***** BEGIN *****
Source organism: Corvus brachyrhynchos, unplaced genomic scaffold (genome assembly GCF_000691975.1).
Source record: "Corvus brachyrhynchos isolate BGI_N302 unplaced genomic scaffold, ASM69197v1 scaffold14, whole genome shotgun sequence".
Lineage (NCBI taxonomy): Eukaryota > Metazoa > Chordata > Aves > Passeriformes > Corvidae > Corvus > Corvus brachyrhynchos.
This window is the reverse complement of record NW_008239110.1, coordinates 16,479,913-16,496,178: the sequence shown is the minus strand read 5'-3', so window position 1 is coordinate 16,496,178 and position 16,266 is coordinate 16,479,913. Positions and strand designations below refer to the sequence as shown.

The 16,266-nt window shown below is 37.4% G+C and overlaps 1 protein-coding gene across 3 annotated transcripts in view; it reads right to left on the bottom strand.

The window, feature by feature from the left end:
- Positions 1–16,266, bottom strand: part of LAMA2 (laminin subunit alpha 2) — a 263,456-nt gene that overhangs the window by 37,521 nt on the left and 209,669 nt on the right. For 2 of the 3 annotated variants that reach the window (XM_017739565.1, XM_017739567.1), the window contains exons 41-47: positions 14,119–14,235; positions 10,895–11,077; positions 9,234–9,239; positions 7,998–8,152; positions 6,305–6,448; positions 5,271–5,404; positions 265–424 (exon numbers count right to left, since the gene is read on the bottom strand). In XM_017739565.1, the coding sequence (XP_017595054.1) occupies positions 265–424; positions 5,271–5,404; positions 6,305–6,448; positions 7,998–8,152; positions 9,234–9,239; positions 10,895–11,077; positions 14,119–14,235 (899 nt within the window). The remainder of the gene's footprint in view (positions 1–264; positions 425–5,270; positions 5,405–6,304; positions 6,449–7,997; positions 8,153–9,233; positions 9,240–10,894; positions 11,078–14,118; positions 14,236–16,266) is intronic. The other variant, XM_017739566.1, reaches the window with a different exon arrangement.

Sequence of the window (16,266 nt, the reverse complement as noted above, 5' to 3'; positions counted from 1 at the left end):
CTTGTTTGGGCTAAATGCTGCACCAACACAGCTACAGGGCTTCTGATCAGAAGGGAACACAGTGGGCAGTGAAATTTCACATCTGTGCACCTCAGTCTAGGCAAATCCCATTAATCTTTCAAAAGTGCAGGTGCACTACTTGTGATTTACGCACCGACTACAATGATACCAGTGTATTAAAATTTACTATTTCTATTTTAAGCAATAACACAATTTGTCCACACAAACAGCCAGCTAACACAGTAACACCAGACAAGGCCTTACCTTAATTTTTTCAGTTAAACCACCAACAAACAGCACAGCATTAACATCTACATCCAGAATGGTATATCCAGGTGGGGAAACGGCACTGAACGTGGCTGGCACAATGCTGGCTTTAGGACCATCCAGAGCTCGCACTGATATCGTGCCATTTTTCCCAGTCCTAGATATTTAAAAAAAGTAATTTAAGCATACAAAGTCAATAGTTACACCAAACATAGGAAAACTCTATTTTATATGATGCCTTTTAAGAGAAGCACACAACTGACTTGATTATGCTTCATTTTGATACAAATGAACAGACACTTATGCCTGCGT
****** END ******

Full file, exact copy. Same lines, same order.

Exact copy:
Source organism: Corvus brachyrhynchos, unplaced genomic scaffold (genome assembly GCF_000691975.1).
Source record: "Corvus brachyrhynchos isolate BGI_N302 unplaced genomic scaffold, ASM69197v1 scaffold14, whole genome shotgun sequence".
Lineage (NCBI taxonomy): Eukaryota > Metazoa > Chordata > Aves > Passeriformes > Corvidae > Corvus > Corvus brachyrhynchos.
This window is the reverse complement of record NW_008239110.1, coordinates 16,479,913-16,496,178: the sequence shown is the minus strand read 5'-3', so window position 1 is coordinate 16,496,178 and position 16,266 is coordinate 16,479,913. Positions and strand designations below refer to the sequence as shown.

The 16,266-nt window shown below is 37.4% G+C and overlaps 1 protein-coding gene across 3 annotated transcripts in view; it reads right to left on the bottom strand.

The window, feature by feature from the left end:
- Positions 1–16,266, bottom strand: part of LAMA2 (laminin subunit alpha 2) — a 263,456-nt gene that overhangs the window by 37,521 nt on the left and 209,669 nt on the right. For 2 of the 3 annotated variants that reach the window (XM_017739565.1, XM_017739567.1), the window contains exons 41-47: positions 14,119–14,235; positions 10,895–11,077; positions 9,234–9,239; positions 7,998–8,152; positions 6,305–6,448; positions 5,271–5,404; positions 265–424 (exon numbers count right to left, since the gene is read on the bottom strand). In XM_017739565.1, the coding sequence (XP_017595054.1) occupies positions 265–424; positions 5,271–5,404; positions 6,305–6,448; positions 7,998–8,152; positions 9,234–9,239; positions 10,895–11,077; positions 14,119–14,235 (899 nt within the window). The remainder of the gene's footprint in view (positions 1–264; positions 425–5,270; positions 5,405–6,304; positions 6,449–7,997; positions 8,153–9,233; positions 9,240–10,894; positions 11,078–14,118; positions 14,236–16,266) is intronic. The other variant, XM_017739566.1, reaches the window with a different exon arrangement.

Sequence of the window (16,266 nt, the reverse complement as noted above, 5' to 3'; positions counted from 1 at the left end):
CTTGTTTGGGCTAAATGCTGCACCAACACAGCTACAGGGCTTCTGATCAGAAGGGAACACAGTGGGCAGTGAAATTTCACATCTGTGCACCTCAGTCTAGGCAAATCCCATTAATCTTTCAAAAGTGCAGGTGCACTACTTGTGATTTACGCACCGACTACAATGATACCAGTGTATTAAAATTTACTATTTCTATTTTAAGCAATAACACAATTTGTCCACACAAACAGCCAGCTAACACAGTAACACCAGACAAGGCCTTACCTTAATTTTTTCAGTTAAACCACCAACAAACAGCACAGCATTAACATCTACATCCAGAATGGTATATCCAGGTGGGGAAACGGCACTGAACGTGGCTGGCACAATGCTGGCTTTAGGACCATCCAGAGCTCGCACTGATATCGTGCCATTTTTCCCAGTCCTAGATATTTAAAAAAAGTAATTTAAGCATACAAAGTCAATAGTTACACCAAACATAGGAAAACTCTATTTTATATGATGCCTTTTAAGAGAAGCACACAACTGACTTGATTATGCTTCATTTTGATACAAATGAACAGACACTTATGCCTGCGT